Total RNA samples were converted to Illumina sequencing libraries using Illumina’s TruSeq Stranded mRNA Sample Preparation Kit. In summary, 70 ng of mRNA was fragmented and then reverse-transcribed into cDNA. The cDNA was adenylated, then ligated to dual-indexed (barcoded) adaptors, and amplified using 15 cycles of PCR. Final library size distribution was validated using capillary electrophoresis and quantified using fluorimetry (PicoGreen). Indexed libraries were then normalized and pooled.

Cluster generation and sequencing

TruSeq libraries were hybridized to a single-read flow cell, and individual fragments were clonally amplified by bridge amplification on board the HiSeq 2500 Rapid instrument. Once clustering was completed, the flow cell was sequenced using Illumina’s sequencing by synthesis (SBS) chemistry. Upon completion of read 1, an 8-bp index read for index 1 was performed. The index 1 product was then removed, and the template was reannealed to the flow cell surface. The run continues with seven chemistry-only cycles, followed by an 8-bp index read to read index 2.

Primary analysis and demultiplexing

Base call (.bcl) files for each cycle of sequencing were generated by Illumina Real-Time Analysis software. The base call files and run folders were then exported to servers maintained at the Minnesota Supercomputing Institute. Primary analysis and demultiplexing were performed using Illumina’s CASAVA software 1.8.2. The end result of the CASAVA workflow was demultiplexed FASTQ files.

Quality control, read mapping, and differential gene expression analysis

Reads were trimmed using Trimmomatic (v 0.33) enabled with the optional “-q” option; 3-bp sliding-window trimming from 3′ end requiring minimum Q30. Quality control checks on raw sequence data for each sample were performed with FastQC. Read mapping was performed via Bowtie (v2.2.4.0) using the genome NC_009785 as reference (60).

Differential gene expression (DGE) analysis was performed via CLCGWB using an edgeR implementation of the algorithm. DGE lists were generated using an absolute fold change of 2, and a false discovery rate P ≤ 0.05 was considered statistically significant.

Verification of next-generation RNA-seq results using RT-qPCR. Total RNA was purified as described for RNA-seq. RNA (500 ng) was reverse-transcribed into cDNA using the ProtoScript II First Strand cDNA Synthesis Kit (New England Biolabs, Ipswich, MA) with random hexamer primers according to the manufacturer’s protocol.

Multiplex RT-qPCR

Real-time qPCR amplification, detection, and analysis were performed by the Mx3000 Real-Time PCR system (Stratagene). Multiplex real-time PCR was performed in 20 μl of reaction mixtures [1× PrimeTime qPCR low-ROX Master Mix (IDT), 2 μl of 1:10 cDNA, and 100 nM each gene-specific forward and reverse primer and probe]. The PCR conditions were (i) 95°C for 3 min and (ii) 40 cycles of 95°C for 15 s and 60°C for 60 s. The ΔΔCt method was used to calculate relative gene expression.

YFP labeling of the SGO_0707 C-pep

To construct the SGO_0707 C-pep Venus YFP strain, the gBlock 0707Up-Venus-YFP-JHMD1 was synthesized (IDT). This gBlock contains the coding sequence for the penultimate codon and preceding 165 codons of sgo_0707, full Venus YFP I152L coding sequence without a stop codon, and an overlapping sequence complementary to the 5′ terminus of the JHMD1 cassette. This gBlock, along with a PCR-amplified region from DL1 genomic DNA containing the sgo_0707 stop codon and about 500-bp downstream, was attached to the either end of the JHMD1 cassette using SOE-PCR and transformed into S. gordonii DL1 as described above. To resolve the YFP insertion, the sgo_0707Up-Venus segment was amplified by PCR using the gBlock as template and attached using SOE-PCR to a downstream PCR product containing the sgo_0707 stop codon and downstream region of homology. Resolved mutants were verified by diagnostic PCR, the production of a fluorescent signal, and DNA sequencing.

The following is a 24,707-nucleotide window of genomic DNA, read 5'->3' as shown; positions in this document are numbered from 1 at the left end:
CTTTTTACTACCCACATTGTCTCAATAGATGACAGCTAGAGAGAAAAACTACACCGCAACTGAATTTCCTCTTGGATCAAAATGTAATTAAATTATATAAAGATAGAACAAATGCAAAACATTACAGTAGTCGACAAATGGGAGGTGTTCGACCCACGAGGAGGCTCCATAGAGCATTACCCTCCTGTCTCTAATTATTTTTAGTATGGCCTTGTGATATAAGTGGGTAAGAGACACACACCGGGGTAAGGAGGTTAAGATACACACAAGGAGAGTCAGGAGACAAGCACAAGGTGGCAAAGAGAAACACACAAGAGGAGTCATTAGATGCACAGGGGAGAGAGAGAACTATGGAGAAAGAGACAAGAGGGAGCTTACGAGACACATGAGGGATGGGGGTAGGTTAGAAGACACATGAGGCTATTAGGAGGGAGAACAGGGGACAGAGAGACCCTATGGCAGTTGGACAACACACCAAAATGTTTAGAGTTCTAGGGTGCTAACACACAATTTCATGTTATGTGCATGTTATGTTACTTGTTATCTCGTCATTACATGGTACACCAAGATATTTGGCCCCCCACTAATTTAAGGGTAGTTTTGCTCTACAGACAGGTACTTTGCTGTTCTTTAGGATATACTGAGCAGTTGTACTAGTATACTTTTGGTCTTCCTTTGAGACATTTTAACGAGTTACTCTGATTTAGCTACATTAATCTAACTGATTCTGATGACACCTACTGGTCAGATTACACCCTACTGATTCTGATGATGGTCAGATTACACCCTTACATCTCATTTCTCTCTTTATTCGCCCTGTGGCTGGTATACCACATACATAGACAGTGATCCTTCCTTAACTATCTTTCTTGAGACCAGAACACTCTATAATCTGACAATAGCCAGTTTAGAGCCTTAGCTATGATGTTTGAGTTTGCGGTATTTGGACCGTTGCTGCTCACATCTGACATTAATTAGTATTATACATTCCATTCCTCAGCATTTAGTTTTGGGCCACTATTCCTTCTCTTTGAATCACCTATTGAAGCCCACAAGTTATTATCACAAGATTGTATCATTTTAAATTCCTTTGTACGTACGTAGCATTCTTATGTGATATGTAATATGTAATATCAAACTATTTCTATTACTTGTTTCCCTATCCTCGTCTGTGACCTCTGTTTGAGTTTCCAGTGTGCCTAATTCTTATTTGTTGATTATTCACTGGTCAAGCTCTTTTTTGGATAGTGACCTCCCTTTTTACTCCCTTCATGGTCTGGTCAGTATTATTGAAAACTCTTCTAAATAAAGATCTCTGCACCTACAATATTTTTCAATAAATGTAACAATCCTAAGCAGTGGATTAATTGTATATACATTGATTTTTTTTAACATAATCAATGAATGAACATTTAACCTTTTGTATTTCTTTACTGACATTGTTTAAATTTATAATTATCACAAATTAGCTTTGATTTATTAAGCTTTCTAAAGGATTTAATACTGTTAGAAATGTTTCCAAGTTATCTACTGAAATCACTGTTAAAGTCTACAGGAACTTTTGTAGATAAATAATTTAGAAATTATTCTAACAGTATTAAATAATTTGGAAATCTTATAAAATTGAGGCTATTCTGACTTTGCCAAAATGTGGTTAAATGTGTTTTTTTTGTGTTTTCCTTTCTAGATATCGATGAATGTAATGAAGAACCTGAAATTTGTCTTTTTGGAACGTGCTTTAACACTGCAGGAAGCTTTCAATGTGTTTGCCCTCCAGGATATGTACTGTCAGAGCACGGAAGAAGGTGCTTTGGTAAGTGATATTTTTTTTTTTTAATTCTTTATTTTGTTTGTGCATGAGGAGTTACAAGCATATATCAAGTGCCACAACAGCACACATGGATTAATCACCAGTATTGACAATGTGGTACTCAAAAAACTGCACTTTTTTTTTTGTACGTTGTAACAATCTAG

Structured-illumination microscopy

SIM was performed using a custom-built system (61) as modified for live organisms (62). In brief, SGO_0707-YFP cells were cultured for 4 hours at 37°C with the lipid dye FM 4-64FX (F34653, Thermo Fisher Scientific) at a final concentration of 15 ng/μl and then fixed in 1% paraformaldehyde supplemented with Hoechst 33342 (20 μg/ml) for 10 min at 4°C. Cells were then plated on a 25-mm glass coverslip #1.5 with TetraSpeck Microspheres 0.1 μm (T7279, Thermo Fisher Scientific), which were used as fiducials for postprocessing registration. The coverslip was then sealed with another coverslip using ProLong Diamond (P36965, Thermo Fisher Scientific). YFP was excited using the 488-nm laser line and detected using a green fluorescent protein (GFP) filter (BP 525/45). FM 4-64FX was excited using the 561-nm laser line and filtered with a far-red filter (LP 635). Hoechst 33342 was excited with the 405-nm laser line and detected with a 4′,6-diamidino-2-phenylindole filter (BP 480/40). Data acquisition and postprocessing were performed as described (62).

In vivo bifluorescent complementation

Using a series of PCRs and SOE-PCR, the nonfluorescent N- or C-terminal halves of Venus YFP (63), amplified from the 0707Up-Venus-YFP-JHMD1 gBlock, were placed between codons 2 and 3 of SGO_1180 (cytoplasmic side of TM1, creating strains 1180-TM1-V-N and 1180-TM1-V-C) or codons 61 and 62 (cytoplasmic side of TM2, creating strains 1180-TM2-V-N and 1180-TM2-V-C). Subsequently, the mated N- or C-fragments were placed in-frame between the penultimate codon and stop codon of sgo_0707 separately and in combination with the SGO_1180 N- or C-fragment strains.

SGO_1180 and SspA C-pep purification